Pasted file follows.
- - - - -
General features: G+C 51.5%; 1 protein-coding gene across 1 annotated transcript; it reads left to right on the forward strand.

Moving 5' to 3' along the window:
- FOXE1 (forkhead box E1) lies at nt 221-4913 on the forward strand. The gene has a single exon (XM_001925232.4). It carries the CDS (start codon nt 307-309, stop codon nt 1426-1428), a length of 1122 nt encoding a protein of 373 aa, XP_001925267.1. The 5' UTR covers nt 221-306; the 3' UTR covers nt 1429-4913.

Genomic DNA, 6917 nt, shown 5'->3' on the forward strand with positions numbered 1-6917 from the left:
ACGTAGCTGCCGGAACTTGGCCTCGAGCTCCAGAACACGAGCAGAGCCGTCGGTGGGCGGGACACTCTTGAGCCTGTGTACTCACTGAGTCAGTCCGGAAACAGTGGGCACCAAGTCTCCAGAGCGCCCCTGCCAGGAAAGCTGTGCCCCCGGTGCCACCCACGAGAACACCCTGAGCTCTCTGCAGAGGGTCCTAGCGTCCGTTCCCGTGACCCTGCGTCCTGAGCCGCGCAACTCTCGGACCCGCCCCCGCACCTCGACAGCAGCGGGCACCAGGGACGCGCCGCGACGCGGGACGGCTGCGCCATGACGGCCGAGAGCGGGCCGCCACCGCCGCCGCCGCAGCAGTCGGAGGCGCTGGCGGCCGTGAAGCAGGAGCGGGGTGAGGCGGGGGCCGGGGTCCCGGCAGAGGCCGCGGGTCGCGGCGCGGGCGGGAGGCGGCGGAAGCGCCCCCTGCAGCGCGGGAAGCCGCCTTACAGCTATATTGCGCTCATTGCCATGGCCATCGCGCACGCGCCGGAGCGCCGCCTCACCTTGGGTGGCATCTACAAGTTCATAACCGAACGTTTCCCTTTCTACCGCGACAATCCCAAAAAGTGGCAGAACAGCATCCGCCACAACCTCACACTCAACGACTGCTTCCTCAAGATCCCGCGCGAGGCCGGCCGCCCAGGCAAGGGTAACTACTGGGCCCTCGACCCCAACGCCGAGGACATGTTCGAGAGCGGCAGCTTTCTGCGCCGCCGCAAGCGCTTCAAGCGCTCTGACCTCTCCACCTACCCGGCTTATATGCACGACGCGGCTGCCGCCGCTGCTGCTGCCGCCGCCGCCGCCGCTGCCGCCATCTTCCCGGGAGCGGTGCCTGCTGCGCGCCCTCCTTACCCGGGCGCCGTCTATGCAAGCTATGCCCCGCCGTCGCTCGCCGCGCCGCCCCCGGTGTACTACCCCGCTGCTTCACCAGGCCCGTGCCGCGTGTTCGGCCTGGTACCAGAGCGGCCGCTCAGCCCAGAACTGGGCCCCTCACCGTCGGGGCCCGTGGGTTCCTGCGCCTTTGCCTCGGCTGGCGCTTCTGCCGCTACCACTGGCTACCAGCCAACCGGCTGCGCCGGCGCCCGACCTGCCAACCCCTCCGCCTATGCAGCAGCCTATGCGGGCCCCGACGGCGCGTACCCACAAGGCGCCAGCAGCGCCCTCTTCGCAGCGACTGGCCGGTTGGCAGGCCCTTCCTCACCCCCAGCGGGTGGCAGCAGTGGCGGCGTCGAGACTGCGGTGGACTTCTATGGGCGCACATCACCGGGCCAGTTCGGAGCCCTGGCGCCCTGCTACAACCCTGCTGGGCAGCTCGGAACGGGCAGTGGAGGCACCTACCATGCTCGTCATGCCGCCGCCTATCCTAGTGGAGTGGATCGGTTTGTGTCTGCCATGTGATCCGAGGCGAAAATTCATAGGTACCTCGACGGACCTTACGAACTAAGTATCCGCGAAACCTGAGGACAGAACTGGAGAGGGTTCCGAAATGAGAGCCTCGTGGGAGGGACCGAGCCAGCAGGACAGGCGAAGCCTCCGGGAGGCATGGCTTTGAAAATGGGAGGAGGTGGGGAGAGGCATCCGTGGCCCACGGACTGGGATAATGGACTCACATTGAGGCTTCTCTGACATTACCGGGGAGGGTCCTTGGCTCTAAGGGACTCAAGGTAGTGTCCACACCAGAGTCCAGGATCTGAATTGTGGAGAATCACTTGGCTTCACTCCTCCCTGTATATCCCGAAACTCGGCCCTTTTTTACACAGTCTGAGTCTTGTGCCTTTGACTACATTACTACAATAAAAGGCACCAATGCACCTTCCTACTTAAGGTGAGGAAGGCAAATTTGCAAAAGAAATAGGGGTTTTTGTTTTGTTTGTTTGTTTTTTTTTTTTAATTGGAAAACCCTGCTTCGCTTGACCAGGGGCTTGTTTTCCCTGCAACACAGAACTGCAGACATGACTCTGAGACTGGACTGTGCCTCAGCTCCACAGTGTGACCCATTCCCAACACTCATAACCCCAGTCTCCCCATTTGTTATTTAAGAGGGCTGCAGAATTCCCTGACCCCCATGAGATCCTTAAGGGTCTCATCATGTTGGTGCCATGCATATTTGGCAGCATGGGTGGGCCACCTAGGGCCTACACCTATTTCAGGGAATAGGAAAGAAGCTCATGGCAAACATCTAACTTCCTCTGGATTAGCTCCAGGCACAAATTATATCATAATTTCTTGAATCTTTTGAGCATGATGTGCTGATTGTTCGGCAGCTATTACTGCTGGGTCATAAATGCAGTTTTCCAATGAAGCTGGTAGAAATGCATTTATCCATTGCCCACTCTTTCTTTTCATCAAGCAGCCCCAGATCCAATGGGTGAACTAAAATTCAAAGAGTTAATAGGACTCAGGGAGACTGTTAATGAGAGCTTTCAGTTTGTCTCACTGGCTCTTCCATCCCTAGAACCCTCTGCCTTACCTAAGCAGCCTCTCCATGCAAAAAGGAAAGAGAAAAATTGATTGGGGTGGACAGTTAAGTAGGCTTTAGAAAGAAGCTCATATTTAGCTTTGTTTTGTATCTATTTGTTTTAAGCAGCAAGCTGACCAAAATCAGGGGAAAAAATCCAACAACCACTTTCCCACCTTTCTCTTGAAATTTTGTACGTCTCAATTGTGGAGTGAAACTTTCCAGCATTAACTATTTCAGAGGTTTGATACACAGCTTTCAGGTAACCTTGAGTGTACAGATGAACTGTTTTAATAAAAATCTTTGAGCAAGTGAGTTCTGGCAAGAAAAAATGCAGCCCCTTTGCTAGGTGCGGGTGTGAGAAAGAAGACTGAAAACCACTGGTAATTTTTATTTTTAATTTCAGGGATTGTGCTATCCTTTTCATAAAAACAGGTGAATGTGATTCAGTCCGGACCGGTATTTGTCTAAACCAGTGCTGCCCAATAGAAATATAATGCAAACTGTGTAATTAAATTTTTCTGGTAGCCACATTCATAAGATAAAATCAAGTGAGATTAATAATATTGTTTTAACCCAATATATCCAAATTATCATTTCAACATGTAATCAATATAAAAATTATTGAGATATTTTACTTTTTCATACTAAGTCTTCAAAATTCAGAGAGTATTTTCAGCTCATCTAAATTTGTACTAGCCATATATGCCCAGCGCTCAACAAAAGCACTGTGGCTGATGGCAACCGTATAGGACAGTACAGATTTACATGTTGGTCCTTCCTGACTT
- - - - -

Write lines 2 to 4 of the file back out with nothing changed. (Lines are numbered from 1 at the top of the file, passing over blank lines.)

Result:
Moving 5' to 3' along the window:
- FOXE1 (forkhead box E1) lies at nt 221-4913 on the forward strand. The gene has a single exon (XM_001925232.4). It carries the CDS (start codon nt 307-309, stop codon nt 1426-1428), a length of 1122 nt encoding a protein of 373 aa, XP_001925267.1. The 5' UTR covers nt 221-306; the 3' UTR covers nt 1429-4913.

Genomic DNA, 6917 nt, shown 5'->3' on the forward strand with positions numbered 1-6917 from the left: